Queer Horror: The Silence of the Lambs
Time has transformed Jonathan Demme’s The Silence of the Lambs. In 1990, it was an award-winning thriller. It quickly became a collection of pop-culture punchlines. Anthony Hopkins’ lip-smacking Hannibal Lecter became hammy, not horrifying; Buffalo Bill’s menace was memed out of him. But taken on its own terms, Demme’s masterpiece benefits from a different sort of cultural metamorphosis. Silence is now more than anything a feminist police procedural, the existential horror no longer confined to its serial killer storyline, but permeating every interaction Jodie Foster’s Clarice Starling has with every man she comes in contact with. Of course, this stuff was always in the movie—it just took almost 30 years for audiences to stop giggling at Hannibal’s one-liners and catch up to what Demme and Foster were doing. (Thurs April 11, Hollywood Theatre) BOBBY ROBERTS


Shazam! Warner Bros.

Shazam!
You like your nephew! Let’s call him Dewie. He’s nine years old, absolutely adorable, and as boring as a bar of Ivory soap. Dewie is genial, mostly polite, and doesn’t really have any rough edges—except for the occasional comedic burp, which comes off as planned adorableness. And that’s pretty much the vibe of Shazam!, which, like Aquaman, is practically begging to be known as “the fun one” in DC’s line of grumpy, mostly unenjoyable superhero flicks. And the result? Okay… it’s cute. And if you’re nine years old, you’ll think it’s pretty good. (Opens Fri April 5, various theaters) WM. STEVEN HUMPHREY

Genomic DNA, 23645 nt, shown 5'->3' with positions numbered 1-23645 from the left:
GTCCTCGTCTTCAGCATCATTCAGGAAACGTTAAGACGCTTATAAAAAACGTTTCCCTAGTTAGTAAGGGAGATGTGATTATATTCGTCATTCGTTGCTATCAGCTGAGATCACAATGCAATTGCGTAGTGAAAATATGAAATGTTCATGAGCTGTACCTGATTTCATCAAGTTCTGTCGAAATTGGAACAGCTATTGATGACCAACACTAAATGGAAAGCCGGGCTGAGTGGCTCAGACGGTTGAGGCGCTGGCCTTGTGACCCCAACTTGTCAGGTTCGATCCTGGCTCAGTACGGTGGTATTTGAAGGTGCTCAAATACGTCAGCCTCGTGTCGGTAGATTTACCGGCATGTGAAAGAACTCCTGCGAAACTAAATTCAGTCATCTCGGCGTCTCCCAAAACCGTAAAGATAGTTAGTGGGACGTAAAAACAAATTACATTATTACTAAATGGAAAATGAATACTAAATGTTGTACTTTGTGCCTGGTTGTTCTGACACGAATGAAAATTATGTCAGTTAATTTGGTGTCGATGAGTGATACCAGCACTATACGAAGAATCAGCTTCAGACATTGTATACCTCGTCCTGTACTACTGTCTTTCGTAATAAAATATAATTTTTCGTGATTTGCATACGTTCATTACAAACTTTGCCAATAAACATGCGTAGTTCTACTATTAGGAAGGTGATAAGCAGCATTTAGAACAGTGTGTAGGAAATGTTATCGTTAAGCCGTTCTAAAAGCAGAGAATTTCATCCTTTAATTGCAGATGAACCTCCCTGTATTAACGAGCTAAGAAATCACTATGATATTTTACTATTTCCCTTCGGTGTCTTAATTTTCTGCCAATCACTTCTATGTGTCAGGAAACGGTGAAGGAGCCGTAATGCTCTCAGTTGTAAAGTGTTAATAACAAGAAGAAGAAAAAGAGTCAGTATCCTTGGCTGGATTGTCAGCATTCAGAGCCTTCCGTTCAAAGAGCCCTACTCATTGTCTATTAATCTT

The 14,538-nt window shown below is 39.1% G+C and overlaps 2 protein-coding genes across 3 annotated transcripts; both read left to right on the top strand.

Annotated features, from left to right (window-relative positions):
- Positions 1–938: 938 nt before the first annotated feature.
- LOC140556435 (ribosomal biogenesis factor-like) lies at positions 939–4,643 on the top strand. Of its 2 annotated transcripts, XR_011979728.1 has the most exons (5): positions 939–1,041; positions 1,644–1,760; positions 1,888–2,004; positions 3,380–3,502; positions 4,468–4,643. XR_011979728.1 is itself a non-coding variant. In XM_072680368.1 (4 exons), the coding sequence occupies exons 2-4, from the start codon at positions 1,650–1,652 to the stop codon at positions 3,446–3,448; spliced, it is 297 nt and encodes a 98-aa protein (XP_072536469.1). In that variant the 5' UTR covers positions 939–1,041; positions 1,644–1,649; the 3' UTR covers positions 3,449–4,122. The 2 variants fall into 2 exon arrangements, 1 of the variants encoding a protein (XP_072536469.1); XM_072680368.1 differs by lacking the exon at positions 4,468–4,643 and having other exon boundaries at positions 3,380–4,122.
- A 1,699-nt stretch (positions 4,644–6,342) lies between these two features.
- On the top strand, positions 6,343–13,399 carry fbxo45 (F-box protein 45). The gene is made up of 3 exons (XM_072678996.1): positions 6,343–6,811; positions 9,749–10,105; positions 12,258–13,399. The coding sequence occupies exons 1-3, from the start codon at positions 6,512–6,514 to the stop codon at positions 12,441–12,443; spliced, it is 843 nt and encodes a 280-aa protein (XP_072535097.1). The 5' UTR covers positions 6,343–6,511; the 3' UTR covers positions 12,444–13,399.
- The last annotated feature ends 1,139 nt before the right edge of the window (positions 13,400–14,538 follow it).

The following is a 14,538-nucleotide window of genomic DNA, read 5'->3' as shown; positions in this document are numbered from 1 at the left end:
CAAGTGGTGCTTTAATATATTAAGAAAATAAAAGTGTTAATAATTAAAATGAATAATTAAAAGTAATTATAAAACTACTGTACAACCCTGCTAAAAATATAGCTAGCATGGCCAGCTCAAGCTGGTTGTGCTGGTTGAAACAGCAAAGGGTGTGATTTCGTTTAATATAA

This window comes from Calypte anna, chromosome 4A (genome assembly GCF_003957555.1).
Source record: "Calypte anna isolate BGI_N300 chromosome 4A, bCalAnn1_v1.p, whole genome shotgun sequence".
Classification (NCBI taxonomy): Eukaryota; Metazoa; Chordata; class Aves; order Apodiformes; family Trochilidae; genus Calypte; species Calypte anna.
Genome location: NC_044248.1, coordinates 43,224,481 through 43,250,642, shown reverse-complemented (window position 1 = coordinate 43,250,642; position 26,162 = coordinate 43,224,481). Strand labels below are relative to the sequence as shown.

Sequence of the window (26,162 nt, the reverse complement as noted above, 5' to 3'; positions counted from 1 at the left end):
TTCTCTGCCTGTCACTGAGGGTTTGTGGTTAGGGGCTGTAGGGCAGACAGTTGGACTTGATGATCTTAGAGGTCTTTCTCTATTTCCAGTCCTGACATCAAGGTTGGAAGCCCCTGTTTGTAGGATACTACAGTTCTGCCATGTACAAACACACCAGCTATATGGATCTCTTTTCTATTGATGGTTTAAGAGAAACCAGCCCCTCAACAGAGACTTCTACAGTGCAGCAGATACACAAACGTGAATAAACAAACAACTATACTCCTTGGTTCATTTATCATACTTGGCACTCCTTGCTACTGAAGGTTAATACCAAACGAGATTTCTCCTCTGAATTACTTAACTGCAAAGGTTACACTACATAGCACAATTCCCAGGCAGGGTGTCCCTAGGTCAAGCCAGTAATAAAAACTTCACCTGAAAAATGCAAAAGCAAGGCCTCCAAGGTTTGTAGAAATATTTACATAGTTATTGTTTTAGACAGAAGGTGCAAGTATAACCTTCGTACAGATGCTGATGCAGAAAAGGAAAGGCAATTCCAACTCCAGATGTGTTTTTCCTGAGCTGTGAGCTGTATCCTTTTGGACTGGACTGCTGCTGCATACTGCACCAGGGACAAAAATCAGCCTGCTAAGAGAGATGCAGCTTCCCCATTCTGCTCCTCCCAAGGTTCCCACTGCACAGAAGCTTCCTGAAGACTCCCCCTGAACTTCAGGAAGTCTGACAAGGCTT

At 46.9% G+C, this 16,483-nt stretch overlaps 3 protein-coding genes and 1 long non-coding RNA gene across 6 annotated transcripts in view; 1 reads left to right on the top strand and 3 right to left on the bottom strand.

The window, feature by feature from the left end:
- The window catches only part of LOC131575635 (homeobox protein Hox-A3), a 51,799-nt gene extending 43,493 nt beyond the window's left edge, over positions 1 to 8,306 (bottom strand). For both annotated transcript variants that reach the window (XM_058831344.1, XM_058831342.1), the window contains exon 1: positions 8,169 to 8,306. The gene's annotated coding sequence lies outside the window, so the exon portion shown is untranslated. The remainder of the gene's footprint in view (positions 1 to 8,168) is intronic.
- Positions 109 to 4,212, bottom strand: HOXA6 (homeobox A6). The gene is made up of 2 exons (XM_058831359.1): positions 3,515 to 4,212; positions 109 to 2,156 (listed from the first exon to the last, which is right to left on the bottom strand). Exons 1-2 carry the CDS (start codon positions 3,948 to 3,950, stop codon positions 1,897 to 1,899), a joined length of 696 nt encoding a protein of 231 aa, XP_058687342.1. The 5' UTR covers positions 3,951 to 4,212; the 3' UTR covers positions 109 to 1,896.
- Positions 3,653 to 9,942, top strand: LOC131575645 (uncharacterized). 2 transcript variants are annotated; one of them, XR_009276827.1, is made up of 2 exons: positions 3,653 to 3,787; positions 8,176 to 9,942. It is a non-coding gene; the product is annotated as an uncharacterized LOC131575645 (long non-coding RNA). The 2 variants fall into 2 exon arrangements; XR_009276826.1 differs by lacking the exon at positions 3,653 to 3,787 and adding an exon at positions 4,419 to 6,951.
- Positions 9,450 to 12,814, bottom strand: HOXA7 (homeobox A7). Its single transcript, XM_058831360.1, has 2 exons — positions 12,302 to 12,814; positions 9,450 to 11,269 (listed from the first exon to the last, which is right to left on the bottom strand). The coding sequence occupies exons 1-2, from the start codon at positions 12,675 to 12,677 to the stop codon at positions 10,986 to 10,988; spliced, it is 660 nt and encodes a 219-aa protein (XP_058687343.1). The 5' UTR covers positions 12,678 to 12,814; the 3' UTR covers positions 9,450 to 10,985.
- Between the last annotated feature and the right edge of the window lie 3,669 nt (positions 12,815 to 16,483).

Tank Girl
In 1995, Rachel Talalay directed an adaptation of the cult comic Tank Girl, starring Lori Petty and Naomi Watts. Nobody in the film industry had carved out a space for something like Tank Girl to exist within, so when Talalay and Petty made that space, a lot of people (men) sneered at its loud, scattered, ridiculous indulgence and dismissed it. And it is those things! Most comic book adaptations are! But instead of starring roided-up hulkmen bleeding asinine catchphrases, Tank Girl centers on an irreverent feminist anti-hero who gives not one solitary fuck about protecting any dude’s limited conception of what "comic book" movies can be. Tank Girl, even in its compromised, misunderstood form, is still something of a minor miracle of the genre. It shouldn’t exist. But there she is. Straddling a tank turret, laughing, and flying double birds at you from 1995. Part of the Hollywood Theatre’s 2019 Feminist March film series. (Fri March 29, Hollywood Theatre) BOBBY ROBERTS

They Live
More than a few theaters across the country have screened 1984 in response to the continued tenure of our corrupt, racist, slumlord sex offender of a president. But while familiarizing yourself with Orwell is always a good idea, John Carpenter’s last bonafide classic—1989’s paranoid, left-wing, grindhouse sci-fi satire They Live—is a much more appropriate film for the strange, bewildering times we occupy. (Fri March 29-Thurs April 4, Academy Theater) BOBBY ROBERTS

The Twilight Zone